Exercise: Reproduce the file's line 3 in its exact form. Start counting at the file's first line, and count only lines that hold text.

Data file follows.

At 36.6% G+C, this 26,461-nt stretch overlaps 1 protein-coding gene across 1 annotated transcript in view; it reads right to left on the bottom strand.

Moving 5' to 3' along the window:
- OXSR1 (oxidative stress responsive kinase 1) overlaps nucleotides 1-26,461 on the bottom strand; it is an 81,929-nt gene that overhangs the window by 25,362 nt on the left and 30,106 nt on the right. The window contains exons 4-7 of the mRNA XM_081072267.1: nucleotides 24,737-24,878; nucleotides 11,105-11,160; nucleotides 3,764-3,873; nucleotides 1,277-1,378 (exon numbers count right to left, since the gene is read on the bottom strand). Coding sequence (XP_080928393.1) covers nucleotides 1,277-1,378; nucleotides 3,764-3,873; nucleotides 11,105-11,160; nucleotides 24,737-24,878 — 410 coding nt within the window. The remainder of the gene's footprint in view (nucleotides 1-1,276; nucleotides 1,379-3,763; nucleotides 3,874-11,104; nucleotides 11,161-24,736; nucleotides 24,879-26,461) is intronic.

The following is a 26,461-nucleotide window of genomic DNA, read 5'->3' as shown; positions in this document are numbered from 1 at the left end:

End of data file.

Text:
- OXSR1 (oxidative stress responsive kinase 1) overlaps nucleotides 1-26,461 on the bottom strand; it is an 81,929-nt gene that overhangs the window by 25,362 nt on the left and 30,106 nt on the right. The window contains exons 4-7 of the mRNA XM_081072267.1: nucleotides 24,737-24,878; nucleotides 11,105-11,160; nucleotides 3,764-3,873; nucleotides 1,277-1,378 (exon numbers count right to left, since the gene is read on the bottom strand). Coding sequence (XP_080928393.1) covers nucleotides 1,277-1,378; nucleotides 3,764-3,873; nucleotides 11,105-11,160; nucleotides 24,737-24,878 — 410 coding nt within the window. The remainder of the gene's footprint in view (nucleotides 1-1,276; nucleotides 1,379-3,763; nucleotides 3,874-11,104; nucleotides 11,161-24,736; nucleotides 24,879-26,461) is intronic.